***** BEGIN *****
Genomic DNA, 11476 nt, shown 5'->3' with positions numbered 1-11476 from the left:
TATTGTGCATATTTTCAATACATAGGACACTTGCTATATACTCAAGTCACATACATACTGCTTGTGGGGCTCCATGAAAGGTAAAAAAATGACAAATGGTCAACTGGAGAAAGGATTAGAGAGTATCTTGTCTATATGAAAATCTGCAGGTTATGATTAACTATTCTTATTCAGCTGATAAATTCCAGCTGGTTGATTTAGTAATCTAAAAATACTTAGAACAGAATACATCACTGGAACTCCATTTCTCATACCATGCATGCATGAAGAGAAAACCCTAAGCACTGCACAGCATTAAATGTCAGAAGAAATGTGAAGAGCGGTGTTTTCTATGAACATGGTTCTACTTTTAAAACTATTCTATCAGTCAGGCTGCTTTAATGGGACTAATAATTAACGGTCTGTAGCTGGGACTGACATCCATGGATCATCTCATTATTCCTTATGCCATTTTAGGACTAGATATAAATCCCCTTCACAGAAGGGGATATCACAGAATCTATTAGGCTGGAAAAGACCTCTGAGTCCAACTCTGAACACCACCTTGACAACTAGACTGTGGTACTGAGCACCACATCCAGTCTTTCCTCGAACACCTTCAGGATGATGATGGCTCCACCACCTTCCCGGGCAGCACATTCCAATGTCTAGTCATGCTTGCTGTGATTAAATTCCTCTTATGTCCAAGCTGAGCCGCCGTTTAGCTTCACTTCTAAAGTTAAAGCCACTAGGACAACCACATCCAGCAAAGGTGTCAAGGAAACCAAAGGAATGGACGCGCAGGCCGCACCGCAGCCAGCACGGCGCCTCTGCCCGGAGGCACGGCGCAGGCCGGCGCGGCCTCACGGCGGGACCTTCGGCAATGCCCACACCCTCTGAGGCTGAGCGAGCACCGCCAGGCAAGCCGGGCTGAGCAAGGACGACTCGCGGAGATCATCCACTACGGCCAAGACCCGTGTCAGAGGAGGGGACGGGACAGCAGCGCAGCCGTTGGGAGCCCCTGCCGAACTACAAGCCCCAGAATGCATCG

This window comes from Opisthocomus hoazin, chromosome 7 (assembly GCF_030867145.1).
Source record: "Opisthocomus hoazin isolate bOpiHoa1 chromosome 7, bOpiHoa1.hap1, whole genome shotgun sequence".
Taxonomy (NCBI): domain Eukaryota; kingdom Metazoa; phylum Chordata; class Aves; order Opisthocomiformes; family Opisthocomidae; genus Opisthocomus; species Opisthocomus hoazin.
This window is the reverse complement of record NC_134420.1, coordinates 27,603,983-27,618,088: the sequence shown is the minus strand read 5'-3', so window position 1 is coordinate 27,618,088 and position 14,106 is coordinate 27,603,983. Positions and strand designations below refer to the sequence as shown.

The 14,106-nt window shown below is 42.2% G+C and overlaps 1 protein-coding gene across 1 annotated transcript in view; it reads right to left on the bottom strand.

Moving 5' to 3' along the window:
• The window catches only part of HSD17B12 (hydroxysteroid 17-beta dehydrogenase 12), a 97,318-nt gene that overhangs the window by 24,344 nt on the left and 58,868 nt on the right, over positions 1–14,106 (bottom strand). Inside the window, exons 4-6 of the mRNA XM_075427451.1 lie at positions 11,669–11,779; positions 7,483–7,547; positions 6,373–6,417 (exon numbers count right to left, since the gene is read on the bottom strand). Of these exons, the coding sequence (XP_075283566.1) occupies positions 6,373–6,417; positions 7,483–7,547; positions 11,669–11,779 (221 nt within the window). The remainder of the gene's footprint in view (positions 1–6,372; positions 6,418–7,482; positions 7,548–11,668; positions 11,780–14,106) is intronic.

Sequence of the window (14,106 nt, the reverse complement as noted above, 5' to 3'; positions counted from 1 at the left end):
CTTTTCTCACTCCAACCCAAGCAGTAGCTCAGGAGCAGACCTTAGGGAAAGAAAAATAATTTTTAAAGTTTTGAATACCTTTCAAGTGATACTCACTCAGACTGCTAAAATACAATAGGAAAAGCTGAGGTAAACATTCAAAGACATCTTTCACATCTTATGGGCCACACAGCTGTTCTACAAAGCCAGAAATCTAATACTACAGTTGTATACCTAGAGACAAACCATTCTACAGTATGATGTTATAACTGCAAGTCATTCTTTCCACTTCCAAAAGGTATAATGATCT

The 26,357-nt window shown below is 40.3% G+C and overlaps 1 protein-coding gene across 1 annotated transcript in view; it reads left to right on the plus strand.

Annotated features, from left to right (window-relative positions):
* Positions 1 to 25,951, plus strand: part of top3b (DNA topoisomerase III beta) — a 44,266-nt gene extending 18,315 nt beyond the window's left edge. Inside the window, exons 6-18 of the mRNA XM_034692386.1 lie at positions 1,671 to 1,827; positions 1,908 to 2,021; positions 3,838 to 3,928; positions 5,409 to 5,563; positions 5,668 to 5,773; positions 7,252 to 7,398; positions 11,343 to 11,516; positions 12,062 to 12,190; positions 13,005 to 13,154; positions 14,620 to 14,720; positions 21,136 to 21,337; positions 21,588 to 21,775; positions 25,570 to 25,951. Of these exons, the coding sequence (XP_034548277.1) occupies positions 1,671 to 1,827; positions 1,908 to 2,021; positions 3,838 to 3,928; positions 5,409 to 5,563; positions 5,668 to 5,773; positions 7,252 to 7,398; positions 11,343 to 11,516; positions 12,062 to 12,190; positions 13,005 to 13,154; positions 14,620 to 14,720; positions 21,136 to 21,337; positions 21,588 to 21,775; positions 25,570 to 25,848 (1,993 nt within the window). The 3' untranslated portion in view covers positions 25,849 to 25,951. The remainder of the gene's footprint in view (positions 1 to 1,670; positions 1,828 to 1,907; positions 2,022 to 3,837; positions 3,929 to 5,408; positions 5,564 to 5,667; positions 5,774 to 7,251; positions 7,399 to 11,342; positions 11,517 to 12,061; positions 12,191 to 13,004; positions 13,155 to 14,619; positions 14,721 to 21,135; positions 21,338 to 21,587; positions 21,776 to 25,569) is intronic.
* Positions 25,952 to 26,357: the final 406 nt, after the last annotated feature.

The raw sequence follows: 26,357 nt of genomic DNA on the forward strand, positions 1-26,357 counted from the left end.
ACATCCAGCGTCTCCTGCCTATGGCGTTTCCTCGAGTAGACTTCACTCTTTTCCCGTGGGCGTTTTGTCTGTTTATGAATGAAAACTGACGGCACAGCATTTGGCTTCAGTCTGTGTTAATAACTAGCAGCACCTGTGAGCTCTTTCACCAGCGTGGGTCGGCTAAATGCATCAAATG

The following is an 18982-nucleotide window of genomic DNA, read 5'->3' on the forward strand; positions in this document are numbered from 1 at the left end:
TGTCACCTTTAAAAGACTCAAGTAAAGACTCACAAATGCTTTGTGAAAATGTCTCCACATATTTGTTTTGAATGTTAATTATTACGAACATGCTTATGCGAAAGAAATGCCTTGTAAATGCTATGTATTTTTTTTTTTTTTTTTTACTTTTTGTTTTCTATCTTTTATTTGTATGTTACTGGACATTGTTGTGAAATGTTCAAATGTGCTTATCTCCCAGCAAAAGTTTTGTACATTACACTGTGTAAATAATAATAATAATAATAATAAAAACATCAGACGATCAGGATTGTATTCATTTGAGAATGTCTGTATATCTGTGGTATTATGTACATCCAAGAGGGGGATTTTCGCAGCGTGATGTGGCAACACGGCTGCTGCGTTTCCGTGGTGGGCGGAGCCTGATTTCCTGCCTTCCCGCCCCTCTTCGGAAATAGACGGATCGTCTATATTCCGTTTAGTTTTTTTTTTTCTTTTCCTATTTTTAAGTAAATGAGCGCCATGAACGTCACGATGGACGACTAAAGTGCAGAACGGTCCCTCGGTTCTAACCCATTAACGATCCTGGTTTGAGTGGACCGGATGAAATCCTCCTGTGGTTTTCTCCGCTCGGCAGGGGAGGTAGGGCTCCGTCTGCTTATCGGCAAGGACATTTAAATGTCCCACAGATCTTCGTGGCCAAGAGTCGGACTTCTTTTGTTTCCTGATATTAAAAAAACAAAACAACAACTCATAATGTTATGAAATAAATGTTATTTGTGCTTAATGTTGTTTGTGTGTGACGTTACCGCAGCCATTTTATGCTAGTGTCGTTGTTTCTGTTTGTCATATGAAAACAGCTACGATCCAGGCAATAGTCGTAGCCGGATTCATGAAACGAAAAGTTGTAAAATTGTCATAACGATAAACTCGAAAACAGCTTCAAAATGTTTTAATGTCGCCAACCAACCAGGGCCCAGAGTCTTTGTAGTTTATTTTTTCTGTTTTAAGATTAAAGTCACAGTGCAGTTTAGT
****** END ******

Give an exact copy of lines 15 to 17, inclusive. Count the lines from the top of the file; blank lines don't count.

* Positions 25,952 to 26,357: the final 406 nt, after the last annotated feature.

The raw sequence follows: 26,357 nt of genomic DNA on the forward strand, positions 1-26,357 counted from the left end.
ACATCCAGCGTCTCCTGCCTATGGCGTTTCCTCGAGTAGACTTCACTCTTTTCCCGTGGGCGTTTTGTCTGTTTATGAATGAAAACTGACGGCACAGCATTTGGCTTCAGTCTGTGTTAATAACTAGCAGCACCTGTGAGCTCTTTCACCAGCGTGGGTCGGCTAAATGCATCAAATG